The Vancouver Island Symphony returns to the Port Theatre next month with a season that places the focus on the individual musicians who make up the orchestra.
On Sept. 13 the Vancouver Island Symphony announced its 2021-22 season, which includes nine shows, each presented twice. That same day, the Port Theatre also announced its updated health and safety protocols. By the time the VIS season starts, proof of two vaccine doses will be mandatory and masks must be worn at all times by those 12 and older. The theatre will be at half capacity, meaning 402 seats are available.
VIS artistic director and conductor Pierre Simard said the symphony program was developed with the COVID-19-related attendance limitations in mind. It will feature small ensembles, chamber groups and the full orchestra, but the first full orchestra show won’t be held until January.
Simard said picking the program, particularly for the chamber shows, meant striking a balance in order to showcase the different sections of the symphony, like brass and woodwind. He said the pandemic had him reflecting on the individual musicians and that “a main component in crafting the season was really giving a voice to the musicians as much as we could.”
“Some of them have played more than 20 years in the orchestra, so they’re family,” Simard said. “And we really did not want to lose the musicians. We did not want to see them go because of what happened. This pandemic was completely out of anyone’s control, so this focus on the musicians themselves almost became more important or certainly as important as the repertoire choices themselves.”
The part of the season that most highlights that theme will be a documentary being made in conjunction with the VIS’s April performance of Pictures at an Exhibition by Russian composer Modest Mussorgsky, arranged by former VIS composer-in-residence Jason Nett.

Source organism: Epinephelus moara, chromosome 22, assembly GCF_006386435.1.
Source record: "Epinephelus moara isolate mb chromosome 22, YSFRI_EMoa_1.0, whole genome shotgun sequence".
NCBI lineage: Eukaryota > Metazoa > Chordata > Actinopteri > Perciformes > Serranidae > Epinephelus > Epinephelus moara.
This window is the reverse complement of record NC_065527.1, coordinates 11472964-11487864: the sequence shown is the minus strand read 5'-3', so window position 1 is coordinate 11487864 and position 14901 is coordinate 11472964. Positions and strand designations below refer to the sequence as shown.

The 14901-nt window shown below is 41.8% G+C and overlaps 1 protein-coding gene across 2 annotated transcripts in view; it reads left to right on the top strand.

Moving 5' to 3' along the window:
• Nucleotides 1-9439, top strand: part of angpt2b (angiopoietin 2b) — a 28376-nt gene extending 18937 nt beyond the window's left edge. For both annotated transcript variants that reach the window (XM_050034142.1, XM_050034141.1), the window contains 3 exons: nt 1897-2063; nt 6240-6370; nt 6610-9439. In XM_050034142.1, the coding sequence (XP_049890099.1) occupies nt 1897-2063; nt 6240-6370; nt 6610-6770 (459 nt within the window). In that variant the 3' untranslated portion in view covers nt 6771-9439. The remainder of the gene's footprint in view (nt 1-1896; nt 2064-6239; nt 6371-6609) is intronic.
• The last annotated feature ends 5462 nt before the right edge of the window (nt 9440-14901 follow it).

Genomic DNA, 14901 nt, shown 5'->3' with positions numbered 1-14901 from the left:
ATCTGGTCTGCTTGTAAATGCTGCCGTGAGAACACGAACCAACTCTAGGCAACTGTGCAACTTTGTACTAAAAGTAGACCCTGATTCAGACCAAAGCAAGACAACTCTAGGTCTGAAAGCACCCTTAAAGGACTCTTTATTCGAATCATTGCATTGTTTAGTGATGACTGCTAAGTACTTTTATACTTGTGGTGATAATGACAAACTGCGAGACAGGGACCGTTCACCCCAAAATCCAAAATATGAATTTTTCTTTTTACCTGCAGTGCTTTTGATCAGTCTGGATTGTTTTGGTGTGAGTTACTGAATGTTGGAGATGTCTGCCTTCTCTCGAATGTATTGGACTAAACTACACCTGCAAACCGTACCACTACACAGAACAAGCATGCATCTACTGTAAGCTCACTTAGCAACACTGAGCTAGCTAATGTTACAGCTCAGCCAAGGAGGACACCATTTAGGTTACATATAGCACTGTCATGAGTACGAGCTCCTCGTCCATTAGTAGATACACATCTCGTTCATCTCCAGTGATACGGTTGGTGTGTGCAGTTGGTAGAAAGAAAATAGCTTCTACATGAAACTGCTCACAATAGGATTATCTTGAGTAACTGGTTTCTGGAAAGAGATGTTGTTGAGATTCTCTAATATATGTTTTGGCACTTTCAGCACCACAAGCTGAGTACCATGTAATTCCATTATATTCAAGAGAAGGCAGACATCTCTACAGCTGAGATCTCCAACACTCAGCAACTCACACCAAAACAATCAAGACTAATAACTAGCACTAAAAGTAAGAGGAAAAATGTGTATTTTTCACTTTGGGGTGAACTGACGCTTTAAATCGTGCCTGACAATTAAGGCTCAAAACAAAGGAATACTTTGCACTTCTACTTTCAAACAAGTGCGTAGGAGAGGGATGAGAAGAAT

“We are bringing in a filmmaker that will catch the rehearsal process, there will be interviews with the musicians, it will really show them, how they were resilient throughout this pandemic and still clinging to the music making, still treat the music making part of their lives as something that’s central,” Simard said.
The 2021-22 season will also include performances that were scrapped when COVID-19 restrictions came into place last March. The January concert Electrifying Eroica will feature the belated première of Playing in Silence by Vancouver-based composer Katerina Gimon with words by former Nanaimo poet laureate Tina Biello, as well as a performance of Symphony No. 3 (Eroica) by Beethoven, which was supposed to coincide with the composer’s 250th birthday.
“The Erioca symphony has a special meaning because it is about resilience. It is about going forward and breaking barriers and not letting barriers be in the way because it is many times considered the piece that made the switch between the classical era and the romantic era…” Simard said. “It’s just the perfect way to bring the orchestra back on stage.”
For more information about the 2021-22 VIS season and to buy tickets, click here.